sudoku.pngSudoku: Just like MySpace, Paris Hilton, Coke Blak, and Al Gore, those annoying Sudoku puzzles are soooo 2006.

Last year’s Christmas market was flooded with electronic versions, CD-ROM versions, giant Sudoku puzzle books, and even Sudoku neckties. Now that the craze has subsided (and people have discovered that it was remarkably boring), stores will be trying to unload their overstock and trying to label Sudoku as “hip.” Don’t believe it. Not even your mom wants to do these puzzles again this year.

Congress to MPAA: Let’s get naked and rut like pigs

November 11, 2007

FROM JASON’S MOVING BOWELS — At least you can see Republican ideological pandering coming from miles away. But this time it’s the typically anti-corporate, socialist-leaning Democrats who want to prop up big business.

Go figure. I’m not even going to mention that it’s election time and everybody’s hunting for corporate sponsorship donations.

The U.S. House of Representatives (source via CNET) is considering a bill that is getting kudos from the MPAA because it would force universities to pony up for Napster and other pay-to-peer services in hopes of cutting down on illegal file sharing.

If colleges refuse, the feds want to yank funding. A $100 billion aide cut would be one big matzah ball for the higher education industry to drop.

It’s not hard to immediately see problems with this wonderful legislation. First, colleges would be burdened with the cost of policing for the music and film industries (if I were a lobbyist for the MPAA and RIAA, this would be the part where I break open the champaigne). The cost of new technology and personnel, of course, will be passed from the colleges to the students, from the students to Sally Mae, and from Sally Mae to the taxpayers.

It’s a de facto tax going straight to Hollywood. And you thought Big Oil was the player you had to watch for corruption.

Second, colleges will have to police all file transfers — whether they’re legitimate or not — in order to comply with the law. That means podcasts, In Rainbows, open source software, public domain videos, and all other legal files will have to be monitored, too.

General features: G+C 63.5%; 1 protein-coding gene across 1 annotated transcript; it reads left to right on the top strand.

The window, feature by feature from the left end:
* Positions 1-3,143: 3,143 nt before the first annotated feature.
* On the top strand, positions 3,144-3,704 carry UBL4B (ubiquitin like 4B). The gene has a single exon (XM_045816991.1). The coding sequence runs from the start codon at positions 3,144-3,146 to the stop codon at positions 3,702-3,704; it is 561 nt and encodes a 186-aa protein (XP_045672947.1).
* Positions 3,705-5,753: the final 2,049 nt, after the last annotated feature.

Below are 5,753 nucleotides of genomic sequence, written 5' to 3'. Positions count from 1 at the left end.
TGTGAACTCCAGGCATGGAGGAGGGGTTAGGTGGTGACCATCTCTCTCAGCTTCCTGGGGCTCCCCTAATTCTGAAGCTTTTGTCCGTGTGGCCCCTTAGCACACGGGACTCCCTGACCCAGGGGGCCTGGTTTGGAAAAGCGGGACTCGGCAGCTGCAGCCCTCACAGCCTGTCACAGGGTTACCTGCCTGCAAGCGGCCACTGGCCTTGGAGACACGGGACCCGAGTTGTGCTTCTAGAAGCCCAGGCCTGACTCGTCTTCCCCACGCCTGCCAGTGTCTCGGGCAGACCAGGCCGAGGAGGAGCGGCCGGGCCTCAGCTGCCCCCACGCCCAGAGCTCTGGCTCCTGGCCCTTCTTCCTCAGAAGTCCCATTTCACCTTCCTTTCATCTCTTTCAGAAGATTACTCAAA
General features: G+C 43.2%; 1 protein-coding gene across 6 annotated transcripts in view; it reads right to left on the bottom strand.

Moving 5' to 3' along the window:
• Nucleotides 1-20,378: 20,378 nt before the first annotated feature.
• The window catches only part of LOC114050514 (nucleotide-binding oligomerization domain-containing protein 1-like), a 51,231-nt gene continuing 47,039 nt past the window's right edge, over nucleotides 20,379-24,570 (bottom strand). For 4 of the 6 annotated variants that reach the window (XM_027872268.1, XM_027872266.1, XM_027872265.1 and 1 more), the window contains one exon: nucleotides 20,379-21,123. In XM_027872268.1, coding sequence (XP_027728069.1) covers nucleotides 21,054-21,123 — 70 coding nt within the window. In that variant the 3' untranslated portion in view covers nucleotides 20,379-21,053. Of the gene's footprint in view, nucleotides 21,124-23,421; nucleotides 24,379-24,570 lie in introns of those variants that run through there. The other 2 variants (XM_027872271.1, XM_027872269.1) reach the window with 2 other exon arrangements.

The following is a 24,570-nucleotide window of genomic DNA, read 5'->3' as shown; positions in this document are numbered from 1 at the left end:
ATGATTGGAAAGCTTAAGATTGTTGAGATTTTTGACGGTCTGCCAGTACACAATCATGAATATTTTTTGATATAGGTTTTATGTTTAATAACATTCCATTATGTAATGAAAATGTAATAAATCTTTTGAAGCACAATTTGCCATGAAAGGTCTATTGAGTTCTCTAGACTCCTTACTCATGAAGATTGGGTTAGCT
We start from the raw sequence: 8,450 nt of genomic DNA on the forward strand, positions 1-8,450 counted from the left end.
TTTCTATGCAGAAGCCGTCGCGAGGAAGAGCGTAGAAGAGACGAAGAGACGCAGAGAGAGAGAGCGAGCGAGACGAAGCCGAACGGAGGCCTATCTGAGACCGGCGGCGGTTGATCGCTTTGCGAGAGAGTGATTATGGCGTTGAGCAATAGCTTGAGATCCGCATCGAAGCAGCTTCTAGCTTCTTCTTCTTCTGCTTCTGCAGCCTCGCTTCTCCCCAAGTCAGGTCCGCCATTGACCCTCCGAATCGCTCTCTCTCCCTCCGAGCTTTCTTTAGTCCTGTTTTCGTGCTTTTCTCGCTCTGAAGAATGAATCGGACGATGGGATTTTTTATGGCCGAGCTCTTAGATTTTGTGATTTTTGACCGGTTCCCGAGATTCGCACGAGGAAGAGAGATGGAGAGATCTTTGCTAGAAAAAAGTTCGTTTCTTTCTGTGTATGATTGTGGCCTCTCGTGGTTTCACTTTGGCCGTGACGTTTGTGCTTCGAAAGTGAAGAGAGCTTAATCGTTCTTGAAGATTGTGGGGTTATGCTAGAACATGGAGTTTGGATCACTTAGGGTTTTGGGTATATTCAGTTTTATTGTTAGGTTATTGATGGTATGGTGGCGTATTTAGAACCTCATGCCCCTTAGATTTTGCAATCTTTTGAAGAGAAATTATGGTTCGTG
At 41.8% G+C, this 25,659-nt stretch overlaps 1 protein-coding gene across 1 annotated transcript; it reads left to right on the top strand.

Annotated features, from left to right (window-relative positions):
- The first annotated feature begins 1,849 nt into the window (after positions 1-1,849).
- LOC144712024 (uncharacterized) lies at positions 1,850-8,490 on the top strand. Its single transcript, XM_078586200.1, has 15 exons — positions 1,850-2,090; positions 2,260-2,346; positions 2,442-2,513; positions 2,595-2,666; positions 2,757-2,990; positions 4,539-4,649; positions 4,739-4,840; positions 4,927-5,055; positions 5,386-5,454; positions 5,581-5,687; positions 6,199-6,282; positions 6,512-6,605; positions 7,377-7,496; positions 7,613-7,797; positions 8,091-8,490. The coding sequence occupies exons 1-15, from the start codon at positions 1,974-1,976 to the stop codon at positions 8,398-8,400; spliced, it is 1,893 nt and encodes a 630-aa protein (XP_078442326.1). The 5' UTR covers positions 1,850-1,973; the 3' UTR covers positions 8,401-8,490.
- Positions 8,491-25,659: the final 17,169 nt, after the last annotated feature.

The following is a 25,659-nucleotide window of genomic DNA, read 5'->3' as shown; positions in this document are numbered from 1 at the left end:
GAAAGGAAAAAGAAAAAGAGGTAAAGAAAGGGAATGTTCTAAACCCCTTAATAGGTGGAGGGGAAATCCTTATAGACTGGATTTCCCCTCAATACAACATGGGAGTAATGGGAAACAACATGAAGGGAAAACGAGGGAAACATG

Reduced to its core concept, that means the government is forcing private establishment to enact a police state. It places students under constant surveillance. The same Democrats who fight for privacy and derail the Patriot Act (which they should) are advocating here a breach of privacy and the same kind of wiretapping they accuse Bush of doing.

Third, the government doesn’t have the infrastructure right now to enforce the law. Police are not notorious for their ability to investigate ‘Net crime, though the FBI and other federal agencies have a better track record.

Those same agencies have severely limited resources, though, and have bigger things to worry about — like making sure their intelligence on imaginary WMDs gets fact-checked before it leads to a $2 trillion war in the Middle East.

Universities are completely within their right, which they have so-far thankfully been brave enough to exercise, to complain to Congress about this ridiculous, expensive, civil-rights-violating, and unrealistic plan. I can only hope someone remains on Capitol Hill who actually understands the Internet enough to cast an informed vote.

For 8 cents a day, you can feed this starving child

November 10, 2007

FROM JASON’S DESK OF RAGE — How dare these mongrels demand payment for rendering a product that produces millions of dollars?

I was a big fan of NBC for about a week. There was a glorious but brief period last month when the network was providing its shows online in relatively high resolution; the video player was proprietary and a bit laggy, depending on bandwidth load, but overall I could watch my episodes of Chuck and The Office with little trouble.

“Hey,” I said to myself. “Self — it looks like they’re finally catching on. They’ve figured out how to appease the Intarweb gods and offer content online!”

Then came the ads… or the promotions-in-the-promotions, if Tobey and Kelley are to be believed (see video above).

I love NBC. As a matter of fact, the majority of shows — by far! — that I watch are on the Peacock Network. But some knuckleheads in the advertising department let me down.

They tried sticking ads into the full-episode stream. There is no way to skip the ads. They cut randomly (not at regular ad breaks) into the action. They are clunky, and half the time freeze the video irreparably.

Moreover, there is no way I’m going to rush out to buy the lamerz products they’re pushing: Retirement funds? Really? That’s what you’re trying to sell on the Web? Kmart Blue Light Specials and Martha Stewart products?

Who are these befuddled ad executives?

The kicker: Whatever money they are beating out of these clueless advertisers isn’t going to the show’s writers.

That’s write (pun, sorry). The people who made the show aren’t getting paid when it airs on the web, even though it’s making money for the producers. All the Writers Guild of America wants is 8 cents — a 4-cent increase — on royalties from Internet and DVD sales.

Give it to them, or god help me I won’t buy any more TV on DVD.